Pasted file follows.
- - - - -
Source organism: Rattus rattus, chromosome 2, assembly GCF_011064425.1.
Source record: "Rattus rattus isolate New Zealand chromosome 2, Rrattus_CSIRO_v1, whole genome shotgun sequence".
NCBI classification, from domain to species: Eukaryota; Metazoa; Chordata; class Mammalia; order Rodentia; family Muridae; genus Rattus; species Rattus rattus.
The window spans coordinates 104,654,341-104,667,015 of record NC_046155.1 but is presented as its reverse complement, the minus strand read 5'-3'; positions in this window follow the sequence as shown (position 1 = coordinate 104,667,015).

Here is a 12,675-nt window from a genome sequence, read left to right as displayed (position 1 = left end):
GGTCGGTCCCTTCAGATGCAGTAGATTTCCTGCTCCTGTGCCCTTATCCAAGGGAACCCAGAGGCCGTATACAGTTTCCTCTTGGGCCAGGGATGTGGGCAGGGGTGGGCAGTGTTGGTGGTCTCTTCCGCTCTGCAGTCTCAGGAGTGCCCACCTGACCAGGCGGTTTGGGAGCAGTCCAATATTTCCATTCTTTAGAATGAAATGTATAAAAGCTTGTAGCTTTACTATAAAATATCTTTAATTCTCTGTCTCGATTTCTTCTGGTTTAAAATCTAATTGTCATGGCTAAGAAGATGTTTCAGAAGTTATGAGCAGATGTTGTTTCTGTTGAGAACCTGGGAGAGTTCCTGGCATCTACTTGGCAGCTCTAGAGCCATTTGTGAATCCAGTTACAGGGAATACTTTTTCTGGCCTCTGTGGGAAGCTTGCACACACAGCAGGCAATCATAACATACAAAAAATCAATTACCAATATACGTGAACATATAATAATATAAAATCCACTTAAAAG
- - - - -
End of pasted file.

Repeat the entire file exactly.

Source organism: Rattus rattus, chromosome 2, assembly GCF_011064425.1.
Source record: "Rattus rattus isolate New Zealand chromosome 2, Rrattus_CSIRO_v1, whole genome shotgun sequence".
NCBI classification, from domain to species: Eukaryota; Metazoa; Chordata; class Mammalia; order Rodentia; family Muridae; genus Rattus; species Rattus rattus.
The window spans coordinates 104,654,341-104,667,015 of record NC_046155.1 but is presented as its reverse complement, the minus strand read 5'-3'; positions in this window follow the sequence as shown (position 1 = coordinate 104,667,015).

Here is a 12,675-nt window from a genome sequence, read left to right as displayed (position 1 = left end):
GGTCGGTCCCTTCAGATGCAGTAGATTTCCTGCTCCTGTGCCCTTATCCAAGGGAACCCAGAGGCCGTATACAGTTTCCTCTTGGGCCAGGGATGTGGGCAGGGGTGGGCAGTGTTGGTGGTCTCTTCCGCTCTGCAGTCTCAGGAGTGCCCACCTGACCAGGCGGTTTGGGAGCAGTCCAATATTTCCATTCTTTAGAATGAAATGTATAAAAGCTTGTAGCTTTACTATAAAATATCTTTAATTCTCTGTCTCGATTTCTTCTGGTTTAAAATCTAATTGTCATGGCTAAGAAGATGTTTCAGAAGTTATGAGCAGATGTTGTTTCTGTTGAGAACCTGGGAGAGTTCCTGGCATCTACTTGGCAGCTCTAGAGCCATTTGTGAATCCAGTTACAGGGAATACTTTTTCTGGCCTCTGTGGGAAGCTTGCACACACAGCAGGCAATCATAACATACAAAAAATCAATTACCAATATACGTGAACATATAATAATATAAAATCCACTTAAAAG